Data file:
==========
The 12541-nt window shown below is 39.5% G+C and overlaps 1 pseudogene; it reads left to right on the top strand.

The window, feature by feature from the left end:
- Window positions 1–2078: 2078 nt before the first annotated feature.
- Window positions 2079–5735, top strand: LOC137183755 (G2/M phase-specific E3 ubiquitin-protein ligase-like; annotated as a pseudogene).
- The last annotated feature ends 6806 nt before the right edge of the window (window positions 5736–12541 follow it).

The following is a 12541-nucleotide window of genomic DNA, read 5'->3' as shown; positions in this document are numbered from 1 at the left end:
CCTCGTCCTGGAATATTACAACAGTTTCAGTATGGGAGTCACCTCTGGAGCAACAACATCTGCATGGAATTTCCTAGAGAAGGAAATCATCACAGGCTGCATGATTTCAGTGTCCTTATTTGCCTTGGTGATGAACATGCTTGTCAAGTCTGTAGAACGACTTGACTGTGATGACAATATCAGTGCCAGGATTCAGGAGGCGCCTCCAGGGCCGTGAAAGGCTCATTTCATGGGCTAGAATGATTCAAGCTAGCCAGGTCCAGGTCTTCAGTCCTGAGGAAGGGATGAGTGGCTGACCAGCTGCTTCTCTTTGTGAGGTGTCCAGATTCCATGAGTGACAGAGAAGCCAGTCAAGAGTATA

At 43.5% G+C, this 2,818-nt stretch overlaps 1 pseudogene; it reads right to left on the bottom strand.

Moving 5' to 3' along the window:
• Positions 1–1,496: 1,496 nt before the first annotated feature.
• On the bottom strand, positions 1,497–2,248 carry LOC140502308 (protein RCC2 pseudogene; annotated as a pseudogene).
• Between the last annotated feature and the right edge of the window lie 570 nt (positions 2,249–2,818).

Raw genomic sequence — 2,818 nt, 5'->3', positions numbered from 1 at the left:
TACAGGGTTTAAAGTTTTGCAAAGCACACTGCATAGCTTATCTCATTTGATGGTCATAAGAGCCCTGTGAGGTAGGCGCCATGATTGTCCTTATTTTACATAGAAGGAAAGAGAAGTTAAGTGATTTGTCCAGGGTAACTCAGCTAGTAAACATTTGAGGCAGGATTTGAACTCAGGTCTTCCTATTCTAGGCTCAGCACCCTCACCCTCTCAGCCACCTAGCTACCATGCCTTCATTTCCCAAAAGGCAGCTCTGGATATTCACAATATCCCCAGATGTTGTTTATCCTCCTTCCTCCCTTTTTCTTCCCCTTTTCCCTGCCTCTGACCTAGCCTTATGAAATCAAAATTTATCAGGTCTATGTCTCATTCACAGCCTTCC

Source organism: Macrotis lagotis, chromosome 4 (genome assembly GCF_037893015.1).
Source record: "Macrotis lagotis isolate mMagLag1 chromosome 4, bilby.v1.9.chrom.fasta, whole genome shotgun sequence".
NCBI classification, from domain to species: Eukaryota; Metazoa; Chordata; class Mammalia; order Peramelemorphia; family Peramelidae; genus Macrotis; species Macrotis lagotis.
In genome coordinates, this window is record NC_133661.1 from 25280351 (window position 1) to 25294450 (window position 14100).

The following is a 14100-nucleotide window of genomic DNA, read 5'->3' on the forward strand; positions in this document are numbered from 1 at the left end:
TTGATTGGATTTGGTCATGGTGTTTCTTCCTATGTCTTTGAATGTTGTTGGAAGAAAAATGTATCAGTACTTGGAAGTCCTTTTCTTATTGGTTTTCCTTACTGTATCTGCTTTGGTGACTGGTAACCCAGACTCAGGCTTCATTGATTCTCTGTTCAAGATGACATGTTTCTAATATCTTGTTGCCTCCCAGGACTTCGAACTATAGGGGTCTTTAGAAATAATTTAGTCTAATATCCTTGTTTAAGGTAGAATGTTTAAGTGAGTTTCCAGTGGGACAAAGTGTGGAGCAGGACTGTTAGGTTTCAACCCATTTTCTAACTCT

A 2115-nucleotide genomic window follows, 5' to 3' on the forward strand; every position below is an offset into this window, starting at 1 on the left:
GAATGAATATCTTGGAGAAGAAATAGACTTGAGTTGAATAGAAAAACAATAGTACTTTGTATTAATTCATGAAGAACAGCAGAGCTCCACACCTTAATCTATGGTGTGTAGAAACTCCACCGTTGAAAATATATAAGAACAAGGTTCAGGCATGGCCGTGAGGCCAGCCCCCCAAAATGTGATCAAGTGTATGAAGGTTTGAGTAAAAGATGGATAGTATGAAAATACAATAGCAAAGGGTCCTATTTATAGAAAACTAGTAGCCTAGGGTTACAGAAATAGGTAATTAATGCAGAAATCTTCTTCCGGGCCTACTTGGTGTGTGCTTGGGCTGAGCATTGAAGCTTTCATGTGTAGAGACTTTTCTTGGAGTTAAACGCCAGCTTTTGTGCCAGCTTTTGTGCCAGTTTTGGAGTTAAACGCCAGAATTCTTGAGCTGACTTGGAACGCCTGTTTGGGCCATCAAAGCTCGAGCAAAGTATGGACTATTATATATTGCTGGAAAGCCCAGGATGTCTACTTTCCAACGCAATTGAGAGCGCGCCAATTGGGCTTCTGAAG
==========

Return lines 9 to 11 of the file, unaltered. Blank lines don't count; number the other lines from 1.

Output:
Moving 5' to 3' along the window:
• Positions 1–1,496: 1,496 nt before the first annotated feature.
• On the bottom strand, positions 1,497–2,248 carry LOC140502308 (protein RCC2 pseudogene; annotated as a pseudogene).